A proposal to raise the tobacco tax by $2 per pack of cigarettes in California was given new life Wednesday when legislation was introduced as part of a special session on healthcare.
The measure would also extend the tobacco tax to electronic cigarettes.
Supporters say the proposal has a better chance of passing than one that stalled in the regular legislative session, because the $1.5 billion that is projected to be raised by such a tax could help the state pay for healthcare costs for low-income residents, a key goal of the special session.
Sen. Richard Pan (D-Sacramento), author of the measure, noted that California's current 87-cents-a-pack cigarette tax is lower than that of most other states and far lower than that in New York, which levies $4.35 a pack. (The federal government also puts a $1.01 tax on cigarettes.)
The Save Lives California coalition — made up of groups including the California Medical Assn., the American Cancer Society, the American Lung Assn. and the Service Employees International Union — said that if the Legislature fails to muster the two-thirds vote to pass the tax, it will put the proposal on the 2016 ballot.
"We know raising the tobacco tax has been proven to prevent and reduce smoking, especially among young people," Pan, a physician, said at a coalition rally at the Capitol on Wednesday.
He said 40,000 people die each year in California from tobacco-related diseases, and treating such illnesses costs taxpayers $18.1 billion annually.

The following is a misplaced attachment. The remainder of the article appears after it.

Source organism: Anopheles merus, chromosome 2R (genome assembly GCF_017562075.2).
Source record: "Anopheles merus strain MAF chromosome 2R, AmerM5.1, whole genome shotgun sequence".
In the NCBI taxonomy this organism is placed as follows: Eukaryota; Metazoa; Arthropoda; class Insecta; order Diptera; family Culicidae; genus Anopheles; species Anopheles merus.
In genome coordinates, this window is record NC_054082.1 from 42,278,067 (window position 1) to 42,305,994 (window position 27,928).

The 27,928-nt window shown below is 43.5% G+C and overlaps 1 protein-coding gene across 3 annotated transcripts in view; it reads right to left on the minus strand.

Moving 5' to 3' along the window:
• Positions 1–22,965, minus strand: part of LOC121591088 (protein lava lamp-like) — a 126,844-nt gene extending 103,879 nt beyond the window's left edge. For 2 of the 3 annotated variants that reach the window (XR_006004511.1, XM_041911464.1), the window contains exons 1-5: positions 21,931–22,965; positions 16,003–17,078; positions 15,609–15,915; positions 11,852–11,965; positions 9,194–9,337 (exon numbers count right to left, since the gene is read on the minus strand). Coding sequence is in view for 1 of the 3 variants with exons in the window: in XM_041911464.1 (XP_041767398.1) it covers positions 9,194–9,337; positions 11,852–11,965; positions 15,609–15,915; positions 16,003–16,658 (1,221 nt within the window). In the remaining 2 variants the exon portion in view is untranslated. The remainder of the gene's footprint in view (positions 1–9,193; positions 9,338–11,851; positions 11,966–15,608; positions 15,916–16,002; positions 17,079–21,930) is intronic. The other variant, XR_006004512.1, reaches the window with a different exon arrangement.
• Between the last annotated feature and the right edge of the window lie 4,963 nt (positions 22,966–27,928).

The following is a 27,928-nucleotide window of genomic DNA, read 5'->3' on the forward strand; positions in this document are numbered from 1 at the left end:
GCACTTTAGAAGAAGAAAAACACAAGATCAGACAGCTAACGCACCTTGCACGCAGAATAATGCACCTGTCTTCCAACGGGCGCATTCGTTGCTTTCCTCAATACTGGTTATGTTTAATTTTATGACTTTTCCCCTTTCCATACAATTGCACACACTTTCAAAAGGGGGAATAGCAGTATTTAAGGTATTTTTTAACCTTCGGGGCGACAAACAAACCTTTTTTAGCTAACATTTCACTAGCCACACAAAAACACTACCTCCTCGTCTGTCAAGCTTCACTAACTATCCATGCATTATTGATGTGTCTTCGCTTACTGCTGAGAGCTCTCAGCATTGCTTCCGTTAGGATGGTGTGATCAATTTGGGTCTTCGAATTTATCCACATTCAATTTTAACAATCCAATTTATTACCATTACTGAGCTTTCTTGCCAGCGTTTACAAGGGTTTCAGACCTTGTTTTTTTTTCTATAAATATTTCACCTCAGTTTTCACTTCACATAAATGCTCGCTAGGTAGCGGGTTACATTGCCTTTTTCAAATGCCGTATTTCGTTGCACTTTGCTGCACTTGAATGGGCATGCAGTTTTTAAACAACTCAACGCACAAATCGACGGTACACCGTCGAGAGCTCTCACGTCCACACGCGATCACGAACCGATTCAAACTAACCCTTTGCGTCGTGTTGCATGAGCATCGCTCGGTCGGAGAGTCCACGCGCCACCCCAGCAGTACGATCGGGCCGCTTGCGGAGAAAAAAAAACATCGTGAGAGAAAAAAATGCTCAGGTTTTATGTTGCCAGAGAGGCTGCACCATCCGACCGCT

A Field Poll released Wednesday indicates that a $2-a-pack tobacco tax to pay for healthcare costs is supported by 67% of California voters.
The tax is one of several anti-tobacco bills being considered during the special session, including one that would raise the smoking age to 21 and another to restrict the use of electronic cigarettes in public.
"The special session is an opportunity for lawmakers to take long-overdue action to prevent young people from falling prey to the No. 1 cause of preventable death in California: tobacco addiction," said Claudia Alvarez, a family medicine resident at Harbor-UCLA Medical Center.
Jennifer Kent, who is Gov. Jerry Brown's appointee as director of the California Department of Health Care Services, said in an interview that "to the extent we have an ongoing need for revenues, we're obviously willing to consider both this tax and any other revenue sources."
She said the state is "interested and willing and able to partner" with the coalition.
She said there is a strong link between tobacco use and illnesses covered by Medi-Cal, the state's healthcare program for the poor.
The tobacco-tax bill that did not pass in the regular legislative session was opposed by groups including the Cigar Assn. of America and the Howard Jarvis Taxpayers Assn., which argued that it would have created a regressive tax on a declining revenue source.
"At a time when state revenue has recovered and the governor says there is even a surplus, there is no reason for a tax increase," said Jon Coupal, president of the taxpayers group.
Proponents of the bill estimate that 295,000 smokers will kick the habit within a year if the tax goes up by $2 and many others will not start smoking.